The nonpartisan panel will “present factual information” and explain the possible economic impact for Alabamians if Medicaid is not expanded, according to a press release from event coordinator Stephanie Engle.
The event is free and open to the public. It will be held at J. Craig Smith Community Center from 5 until 7:30 p.m. followed by a reception.
Event speakers include:
O Dr. David Becker, associate professor at the University of Alabama at Birmingham and co-author of “An Economic Evaluation of Medicaid Expansion in Alabama”
O Demetricus Johnson, regional outreach specialist with the U.S. Department of Health and Human Services
O Jim Carnes, director of communications for Alabama Arise
O Glenn C. Sisk, CEO of Coosa Valley Medical Center in Sylacauga
O Joel Taylor, CEO of Citizens Baptist Medical Center in Talladega
O Bill Hawkins, AARP associate state director for advocacy and outreach
Engle said it is important for Alabama residents to connect the dots about what Medicaid expansion could mean for the state.
“Hospitals are mandated by law to treat ill and injured patients regardless of their financial status,” Engle said. “If Medicaid is not expanded, Alabama’s working class families who earn too much to qualify for Medicaid but not enough to pay marketplace premiums will fall into a gap. They will have zero healthcare options except to utilize emergency room services at their local hospitals.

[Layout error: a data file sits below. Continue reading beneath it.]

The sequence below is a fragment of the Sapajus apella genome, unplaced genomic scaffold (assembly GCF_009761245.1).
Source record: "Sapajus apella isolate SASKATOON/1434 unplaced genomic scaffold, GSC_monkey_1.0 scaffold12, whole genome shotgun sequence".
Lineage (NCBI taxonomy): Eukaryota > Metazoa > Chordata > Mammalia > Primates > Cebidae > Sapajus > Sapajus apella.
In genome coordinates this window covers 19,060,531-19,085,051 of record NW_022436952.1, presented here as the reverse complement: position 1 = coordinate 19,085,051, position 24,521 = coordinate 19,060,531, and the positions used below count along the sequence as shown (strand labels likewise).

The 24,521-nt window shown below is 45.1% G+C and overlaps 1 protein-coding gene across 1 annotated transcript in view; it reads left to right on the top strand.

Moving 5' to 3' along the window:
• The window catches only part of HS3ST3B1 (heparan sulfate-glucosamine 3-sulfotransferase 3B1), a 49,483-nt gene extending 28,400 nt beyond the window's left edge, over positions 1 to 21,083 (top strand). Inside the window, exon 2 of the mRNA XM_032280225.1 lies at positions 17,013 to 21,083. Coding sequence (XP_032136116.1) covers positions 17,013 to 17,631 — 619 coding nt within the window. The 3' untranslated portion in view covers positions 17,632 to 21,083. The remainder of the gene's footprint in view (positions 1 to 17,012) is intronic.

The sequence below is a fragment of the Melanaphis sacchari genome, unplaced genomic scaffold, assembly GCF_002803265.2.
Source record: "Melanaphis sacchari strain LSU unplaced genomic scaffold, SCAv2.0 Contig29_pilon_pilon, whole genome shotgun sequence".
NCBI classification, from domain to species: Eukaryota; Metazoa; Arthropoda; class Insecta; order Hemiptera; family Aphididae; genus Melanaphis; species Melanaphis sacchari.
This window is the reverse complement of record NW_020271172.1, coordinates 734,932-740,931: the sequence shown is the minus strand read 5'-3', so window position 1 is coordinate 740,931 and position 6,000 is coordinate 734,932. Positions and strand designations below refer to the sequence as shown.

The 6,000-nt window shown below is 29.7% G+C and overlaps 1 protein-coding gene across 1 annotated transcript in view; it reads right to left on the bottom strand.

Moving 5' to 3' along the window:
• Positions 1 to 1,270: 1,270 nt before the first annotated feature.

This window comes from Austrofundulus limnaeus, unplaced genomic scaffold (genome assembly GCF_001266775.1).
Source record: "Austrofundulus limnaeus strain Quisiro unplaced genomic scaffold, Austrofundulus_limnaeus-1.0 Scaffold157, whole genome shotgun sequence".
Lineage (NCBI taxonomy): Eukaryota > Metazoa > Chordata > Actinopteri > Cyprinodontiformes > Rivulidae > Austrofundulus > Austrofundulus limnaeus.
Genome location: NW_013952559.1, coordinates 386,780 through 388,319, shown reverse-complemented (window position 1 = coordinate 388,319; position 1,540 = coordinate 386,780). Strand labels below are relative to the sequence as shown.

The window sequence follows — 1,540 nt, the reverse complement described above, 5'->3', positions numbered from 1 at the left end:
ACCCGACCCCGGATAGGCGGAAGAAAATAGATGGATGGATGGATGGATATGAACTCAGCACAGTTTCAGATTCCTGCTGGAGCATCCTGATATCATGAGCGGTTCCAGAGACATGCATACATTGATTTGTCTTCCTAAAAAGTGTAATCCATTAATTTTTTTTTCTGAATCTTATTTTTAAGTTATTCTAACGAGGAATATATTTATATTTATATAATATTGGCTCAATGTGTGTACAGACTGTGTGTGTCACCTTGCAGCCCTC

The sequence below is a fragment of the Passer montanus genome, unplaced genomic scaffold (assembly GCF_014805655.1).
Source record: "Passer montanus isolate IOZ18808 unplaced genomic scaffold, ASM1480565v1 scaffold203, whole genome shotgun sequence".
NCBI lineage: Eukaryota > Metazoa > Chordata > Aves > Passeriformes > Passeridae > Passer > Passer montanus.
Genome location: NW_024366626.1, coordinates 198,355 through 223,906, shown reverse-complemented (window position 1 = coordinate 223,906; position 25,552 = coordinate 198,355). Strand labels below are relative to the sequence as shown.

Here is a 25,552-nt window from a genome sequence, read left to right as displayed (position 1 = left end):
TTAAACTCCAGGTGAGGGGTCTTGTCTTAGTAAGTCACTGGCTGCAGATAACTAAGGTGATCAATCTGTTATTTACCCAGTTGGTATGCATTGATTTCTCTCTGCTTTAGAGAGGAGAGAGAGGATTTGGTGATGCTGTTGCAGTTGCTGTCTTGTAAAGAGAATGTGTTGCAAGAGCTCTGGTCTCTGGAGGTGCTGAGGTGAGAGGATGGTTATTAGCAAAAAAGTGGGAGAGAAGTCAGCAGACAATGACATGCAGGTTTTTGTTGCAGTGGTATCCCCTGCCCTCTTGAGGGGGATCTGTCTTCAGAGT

“Without reimbursement via Medicaid expansion, hospitals may falter financially under the weight of treating Medicaid-gap patients, creating a domino effect, coercing hospital administrators to make financial adjustments as margins shrink. Staff layoffs would likely follow, and eventually, some communities could lose medical services altogether.”
The press release cites a Jan. 16 editorial in The Daily Home titled “Hospitals need Medicaid expansion.” The editorial noted that “several hospitals in the state have already closed, illustrating the fragile state of the business.”
Sisk explained why he believes the state needs Medicaid expansion, which Gov. Robert Bentley has refused, at a Community Links event held Jan.12 at B.B. Comer Library.
“The decision to not expand Medicaid was driven because of political initiatives, not because of what’s best for this state,” he said.
According to Sisk’s presentation, expansion of the program could mean medical coverage for an estimated 300,000 more Alabamians, creation of more than 30,000 jobs and an economic impact of $28 billion over six years. It also means keeping tax dollars used to support nationwide expansion in the state, he said.
“If Alabama doesn’t expand its program, that means $11.7 million from your pocket and my pocket will support Medicaid expansion in New York, California, New Mexico and states that have made the decision to expand,” Sisk said.
The expansion would cost $777 million between now and 2020, he said, and the federal government would pay 100 percent of expansion costs for the first three years, reducing the amount to 90 percent in 2020 and thereafter.
An economic impact study by researchers at the University of Alabama at Birmingham School of Public Health showed the additional taxes generated from the federal influx of dollars would more than cover the state’s cost of expansion, Sisk said.
For more information on the upcoming panel discussion, contact Engle at firstname.lastname@example.org.
Contact Emily McLain at email@example.com.